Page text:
Costs mount for CA nuke outage
The prolonged outage at the San Onofre plant has cost $317 million, or more than $1 million per day. Power to replace the lost output will cost another $221 million.
The cost for the prolonged outage at the damaged San Onofre nuclear power plant in California is coming in at just over $1 million a day topping off so far at $317 million for the year, said the plant’s primary owner, utility Southern California Edison (SCE).
Inspection and repairs of giant steam generators inside the two-unit nuclear plant, which has been offline since January after they found a radiation leak, have cost the utility $96 million, said officials of SCE’s parent, Edison International.
Power to replace lost output from the 2,150-megawatt plant has cost an additional $221 million, SCE officials said.
Last month, SCE submitted a plan to the Nuclear Regulatory Commission (NRC) to restart San Onofre Unit 2 and operate it at 70 percent of capacity for an initial 5-month period, at which point it would halt production and look for signs of the premature tube-to-tube wear that led to the January leak in Unit 3.
It remains unclear if and when the regulator might allow SCE to move forward with its plan or whether the plant would ever come back online fully, said Edison Chief Executive Ted Craver.
“It’s not clear at this time whether the units can be repaired, and it appears complete replacement of the steam generators would take some years,” Craver said.
In an attempt to recoup some costs related to San Onofre, SCE in September submitted a $45 million invoice to Japan’s Mitsubishi Heavy Industries Ltd, which manufactured the steam generators.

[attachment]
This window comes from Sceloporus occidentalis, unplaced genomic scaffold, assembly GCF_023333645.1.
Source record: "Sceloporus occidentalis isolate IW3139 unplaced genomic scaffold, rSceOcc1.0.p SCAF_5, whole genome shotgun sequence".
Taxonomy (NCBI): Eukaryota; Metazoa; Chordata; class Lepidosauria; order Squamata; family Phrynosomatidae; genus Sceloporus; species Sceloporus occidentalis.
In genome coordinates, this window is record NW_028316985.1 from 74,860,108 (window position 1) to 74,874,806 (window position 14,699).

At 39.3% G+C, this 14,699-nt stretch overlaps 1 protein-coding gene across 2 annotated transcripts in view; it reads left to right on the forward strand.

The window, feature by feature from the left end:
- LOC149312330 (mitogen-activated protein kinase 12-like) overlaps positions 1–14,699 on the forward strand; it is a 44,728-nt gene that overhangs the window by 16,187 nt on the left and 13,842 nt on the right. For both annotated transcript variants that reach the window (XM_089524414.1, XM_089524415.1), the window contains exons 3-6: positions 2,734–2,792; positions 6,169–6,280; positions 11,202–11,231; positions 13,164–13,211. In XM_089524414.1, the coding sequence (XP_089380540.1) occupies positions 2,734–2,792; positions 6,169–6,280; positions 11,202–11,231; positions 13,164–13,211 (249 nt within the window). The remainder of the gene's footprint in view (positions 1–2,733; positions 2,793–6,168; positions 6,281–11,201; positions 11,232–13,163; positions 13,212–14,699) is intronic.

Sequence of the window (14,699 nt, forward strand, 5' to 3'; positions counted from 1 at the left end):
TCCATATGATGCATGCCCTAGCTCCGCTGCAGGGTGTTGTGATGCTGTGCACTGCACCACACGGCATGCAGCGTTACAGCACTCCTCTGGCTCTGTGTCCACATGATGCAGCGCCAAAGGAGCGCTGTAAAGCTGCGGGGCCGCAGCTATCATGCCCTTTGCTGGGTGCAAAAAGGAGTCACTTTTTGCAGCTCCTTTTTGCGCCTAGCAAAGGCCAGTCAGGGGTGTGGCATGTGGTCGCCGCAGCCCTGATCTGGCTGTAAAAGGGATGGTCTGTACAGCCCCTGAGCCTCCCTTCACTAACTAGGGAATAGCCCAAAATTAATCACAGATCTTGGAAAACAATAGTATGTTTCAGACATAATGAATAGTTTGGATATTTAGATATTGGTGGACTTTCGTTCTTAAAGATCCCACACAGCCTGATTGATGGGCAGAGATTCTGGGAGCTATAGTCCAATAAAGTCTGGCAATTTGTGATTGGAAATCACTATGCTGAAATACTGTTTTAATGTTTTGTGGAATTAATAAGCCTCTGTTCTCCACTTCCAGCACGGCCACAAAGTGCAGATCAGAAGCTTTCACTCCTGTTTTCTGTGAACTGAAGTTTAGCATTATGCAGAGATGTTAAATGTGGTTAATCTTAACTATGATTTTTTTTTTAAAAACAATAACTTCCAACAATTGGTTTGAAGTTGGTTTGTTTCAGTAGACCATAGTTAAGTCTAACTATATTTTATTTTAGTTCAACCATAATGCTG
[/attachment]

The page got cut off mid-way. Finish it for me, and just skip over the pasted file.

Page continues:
SCE has a 20-year warranty with Mitsubishi for the steam generators, and officials said they plan to send additional invoices to the company.
Last month, the company also submitted an initial claim to Nuclear Electric Insurance Ltd, an industry-sponsored fund, for loss recovery under its outage insurance.
“We will remain diligent in recovering costs incurred from the outage from warranties and insurance,” Craver said.
Still, officials said there was no guarantee the utility would recover money from either the warranty or the insurance company.
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Before the calendar turned, 2016 already had the makings of a pivotal year for manufacturing, and for the world.
There were the big events for the year, including the United States as Partner Country at Hannover Messe in April and the 2016 International Manufacturing Technology Show in Chicago in September. There's also the matter of the U.S. presidential elections in November, which promise to shape policy in manufacturing for years to come.
But the year started with global economic turmoil, as a slowdown in Chinese manufacturing triggered a worldwide stock hiccup that sent values plummeting. The continued plunge in world oil prices has resulted in a slowdown in exploration and, by extension, the manufacture of exploration equipment.
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